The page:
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Old and New Edinburgh Vol. II


North Bridge.] MRS. SIDDONS. 34s her first engagement the appearances of Mrs. Siddons were as follows :- May zznd, Venice Preserved. 24th, The Gamester. ? 26th, Venice Preserved. ? zfth, The Gamester. ? zgth, Mourning Bride. June Ist, Douglas. ? 3rd. Isabella. ? Sth, Jane Shore with a magnificent piece of plate. The Courunt tells us that during her performance of Lady Randolph U there was not a dry eye in the whole house.? During the summer of 1785 she was again ?. in Edinburgh, and played on eighteen nights, her receipts being more than handsome, averaging about A120 per night, and Azoo for the Gamester. Never did the old theatre behold such a firorc 1 as Mrs. Siddons excited, and during the time of VIEW FROM THE BACK OF SHAKESPEARE SQUARE. ( A f t r EdatA.) June fth, Douglas. ? ? loth, Mourning Bride. ? gth, Grecian Daughter (her beneht). 11th. Grecian Daughter (for the benefit of the Charity Workhouse). Kay gives us an etching of her appearance as Lady Randolph, in a powdered toupee ; but costume was not a study then, nor for long after. Indeed, Donaldson, in his I? Recollections of an Actor,? mentions, ?In 1815, in Scotland, I have seen Macbeth dressed in a red officer?s coat, sash, blue pants, Hessian boots, and cocked hat !? On the ~ z t h of June Mrs. ,Siddons departed for She?had shared A50 for ten nights ; at her benefit she drew &so, and was presented I Dublin: 44 her second engagement nothing was thought of or talked of but her wondrous power as an actress, and vast crowds gathered not at night, but in the day, hours before the doors were open, to secure places. It became necessary to admit then1 at three in the afternoon ; then the crowds began to gather at twelve to obtain admittance at three; and a certain set of gentlemen, by subscribing &zoo as a guarantee beforehand, considered themselves very fortunate in securing a private and early entrance to the pit; and eventually the General Assembly of the Church, then in session, were compelled to arrange their meetings with reference to the appearance of Mrs. Siddons. ?People came from distant places, even from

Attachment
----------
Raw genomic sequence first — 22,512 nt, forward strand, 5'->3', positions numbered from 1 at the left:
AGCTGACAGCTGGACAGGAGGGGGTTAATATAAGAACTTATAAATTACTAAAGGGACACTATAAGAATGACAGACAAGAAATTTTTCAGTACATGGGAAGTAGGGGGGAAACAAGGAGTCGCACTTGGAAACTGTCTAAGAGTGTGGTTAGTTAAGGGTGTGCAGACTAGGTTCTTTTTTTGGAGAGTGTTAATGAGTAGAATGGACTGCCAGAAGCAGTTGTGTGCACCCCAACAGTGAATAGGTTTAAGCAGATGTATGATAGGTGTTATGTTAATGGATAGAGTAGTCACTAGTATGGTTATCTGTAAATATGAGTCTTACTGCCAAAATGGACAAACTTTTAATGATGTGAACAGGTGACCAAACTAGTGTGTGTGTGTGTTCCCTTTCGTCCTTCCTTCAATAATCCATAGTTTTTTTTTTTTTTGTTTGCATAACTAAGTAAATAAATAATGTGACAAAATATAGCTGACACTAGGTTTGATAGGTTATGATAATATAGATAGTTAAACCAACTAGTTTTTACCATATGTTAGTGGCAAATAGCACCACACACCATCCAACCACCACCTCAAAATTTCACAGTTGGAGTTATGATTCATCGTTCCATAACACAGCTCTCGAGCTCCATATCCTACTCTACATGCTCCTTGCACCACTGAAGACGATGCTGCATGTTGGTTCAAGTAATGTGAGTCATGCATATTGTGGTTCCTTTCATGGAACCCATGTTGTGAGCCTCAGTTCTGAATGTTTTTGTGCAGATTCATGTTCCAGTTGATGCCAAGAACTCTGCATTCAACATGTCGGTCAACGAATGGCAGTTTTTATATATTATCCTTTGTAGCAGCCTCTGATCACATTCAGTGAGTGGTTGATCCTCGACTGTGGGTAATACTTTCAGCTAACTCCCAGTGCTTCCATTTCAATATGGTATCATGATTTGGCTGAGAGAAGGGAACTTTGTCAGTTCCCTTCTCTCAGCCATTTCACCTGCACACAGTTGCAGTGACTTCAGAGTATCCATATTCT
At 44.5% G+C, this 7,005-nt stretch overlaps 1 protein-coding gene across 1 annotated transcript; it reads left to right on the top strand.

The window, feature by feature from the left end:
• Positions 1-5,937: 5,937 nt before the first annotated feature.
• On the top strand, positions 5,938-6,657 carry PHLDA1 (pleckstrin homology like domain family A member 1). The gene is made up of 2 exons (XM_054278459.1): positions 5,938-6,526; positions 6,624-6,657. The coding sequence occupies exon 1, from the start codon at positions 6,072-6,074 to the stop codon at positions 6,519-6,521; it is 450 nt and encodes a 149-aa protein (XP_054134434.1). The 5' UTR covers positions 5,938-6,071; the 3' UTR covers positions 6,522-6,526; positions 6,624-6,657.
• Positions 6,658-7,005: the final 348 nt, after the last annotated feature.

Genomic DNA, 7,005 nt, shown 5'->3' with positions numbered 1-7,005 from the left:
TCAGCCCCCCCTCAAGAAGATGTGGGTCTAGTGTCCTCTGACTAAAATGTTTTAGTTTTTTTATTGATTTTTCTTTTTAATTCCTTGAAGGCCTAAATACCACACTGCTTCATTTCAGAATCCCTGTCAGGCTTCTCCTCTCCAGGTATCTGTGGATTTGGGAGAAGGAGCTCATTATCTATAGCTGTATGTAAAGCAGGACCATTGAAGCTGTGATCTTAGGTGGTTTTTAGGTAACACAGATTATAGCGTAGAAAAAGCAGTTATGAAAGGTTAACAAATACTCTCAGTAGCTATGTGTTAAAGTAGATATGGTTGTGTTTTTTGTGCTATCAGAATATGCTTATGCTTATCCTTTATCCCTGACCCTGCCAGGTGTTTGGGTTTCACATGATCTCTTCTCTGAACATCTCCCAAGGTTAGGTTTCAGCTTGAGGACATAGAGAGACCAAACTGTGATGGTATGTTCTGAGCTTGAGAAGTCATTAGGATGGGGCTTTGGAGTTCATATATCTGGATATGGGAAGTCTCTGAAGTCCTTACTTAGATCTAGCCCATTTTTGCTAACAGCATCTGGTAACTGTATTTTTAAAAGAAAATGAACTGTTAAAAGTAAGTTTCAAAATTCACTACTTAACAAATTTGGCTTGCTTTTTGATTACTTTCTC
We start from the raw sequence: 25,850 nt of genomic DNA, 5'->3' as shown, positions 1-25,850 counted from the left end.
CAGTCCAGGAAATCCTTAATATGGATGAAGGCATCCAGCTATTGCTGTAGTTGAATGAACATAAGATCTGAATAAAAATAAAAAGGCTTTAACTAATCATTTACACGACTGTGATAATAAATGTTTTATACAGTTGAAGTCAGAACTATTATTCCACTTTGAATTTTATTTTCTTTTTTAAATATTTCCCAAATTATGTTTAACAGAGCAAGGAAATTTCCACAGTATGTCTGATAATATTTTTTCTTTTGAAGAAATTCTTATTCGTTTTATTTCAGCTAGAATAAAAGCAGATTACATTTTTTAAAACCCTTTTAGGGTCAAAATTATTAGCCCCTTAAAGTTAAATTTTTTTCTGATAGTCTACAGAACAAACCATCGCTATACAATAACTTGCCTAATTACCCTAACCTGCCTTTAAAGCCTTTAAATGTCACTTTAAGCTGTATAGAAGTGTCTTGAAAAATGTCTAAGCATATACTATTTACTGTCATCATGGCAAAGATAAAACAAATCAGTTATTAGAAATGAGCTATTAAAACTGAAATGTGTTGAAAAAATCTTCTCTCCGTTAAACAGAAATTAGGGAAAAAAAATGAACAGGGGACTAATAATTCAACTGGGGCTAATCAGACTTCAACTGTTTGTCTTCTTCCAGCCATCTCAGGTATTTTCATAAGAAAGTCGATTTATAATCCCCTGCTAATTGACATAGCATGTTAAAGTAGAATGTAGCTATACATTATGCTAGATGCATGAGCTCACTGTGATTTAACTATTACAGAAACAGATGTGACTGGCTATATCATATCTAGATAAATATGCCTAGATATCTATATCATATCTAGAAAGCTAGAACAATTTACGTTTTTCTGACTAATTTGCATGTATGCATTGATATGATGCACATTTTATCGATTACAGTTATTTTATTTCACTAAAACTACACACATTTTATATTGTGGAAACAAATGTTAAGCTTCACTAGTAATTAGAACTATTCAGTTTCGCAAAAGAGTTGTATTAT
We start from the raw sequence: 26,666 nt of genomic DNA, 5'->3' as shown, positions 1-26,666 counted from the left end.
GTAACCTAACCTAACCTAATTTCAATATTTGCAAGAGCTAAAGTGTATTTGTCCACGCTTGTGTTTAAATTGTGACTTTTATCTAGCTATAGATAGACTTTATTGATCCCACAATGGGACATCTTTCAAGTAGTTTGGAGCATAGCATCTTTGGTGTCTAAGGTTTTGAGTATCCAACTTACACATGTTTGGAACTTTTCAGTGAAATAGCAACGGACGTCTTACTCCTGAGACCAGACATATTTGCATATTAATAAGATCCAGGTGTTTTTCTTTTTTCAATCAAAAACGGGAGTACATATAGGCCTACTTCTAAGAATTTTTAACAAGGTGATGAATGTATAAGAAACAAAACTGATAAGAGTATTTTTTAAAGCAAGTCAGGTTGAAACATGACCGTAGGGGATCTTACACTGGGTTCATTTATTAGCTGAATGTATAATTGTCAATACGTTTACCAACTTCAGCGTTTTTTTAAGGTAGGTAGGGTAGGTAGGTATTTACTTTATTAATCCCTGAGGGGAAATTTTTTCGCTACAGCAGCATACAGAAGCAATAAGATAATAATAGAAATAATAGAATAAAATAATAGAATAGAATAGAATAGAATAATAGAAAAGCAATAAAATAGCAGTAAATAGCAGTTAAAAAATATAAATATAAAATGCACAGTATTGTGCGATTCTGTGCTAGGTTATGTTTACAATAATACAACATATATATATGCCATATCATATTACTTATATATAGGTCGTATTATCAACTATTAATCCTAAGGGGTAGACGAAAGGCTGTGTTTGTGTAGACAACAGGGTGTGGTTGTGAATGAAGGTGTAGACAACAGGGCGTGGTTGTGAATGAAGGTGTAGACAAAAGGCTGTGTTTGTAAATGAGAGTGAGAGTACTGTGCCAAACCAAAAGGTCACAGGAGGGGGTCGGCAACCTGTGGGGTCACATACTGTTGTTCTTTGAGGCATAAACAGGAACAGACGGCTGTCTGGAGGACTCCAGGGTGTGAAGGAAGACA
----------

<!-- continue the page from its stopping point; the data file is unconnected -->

Volume 2 Page 345
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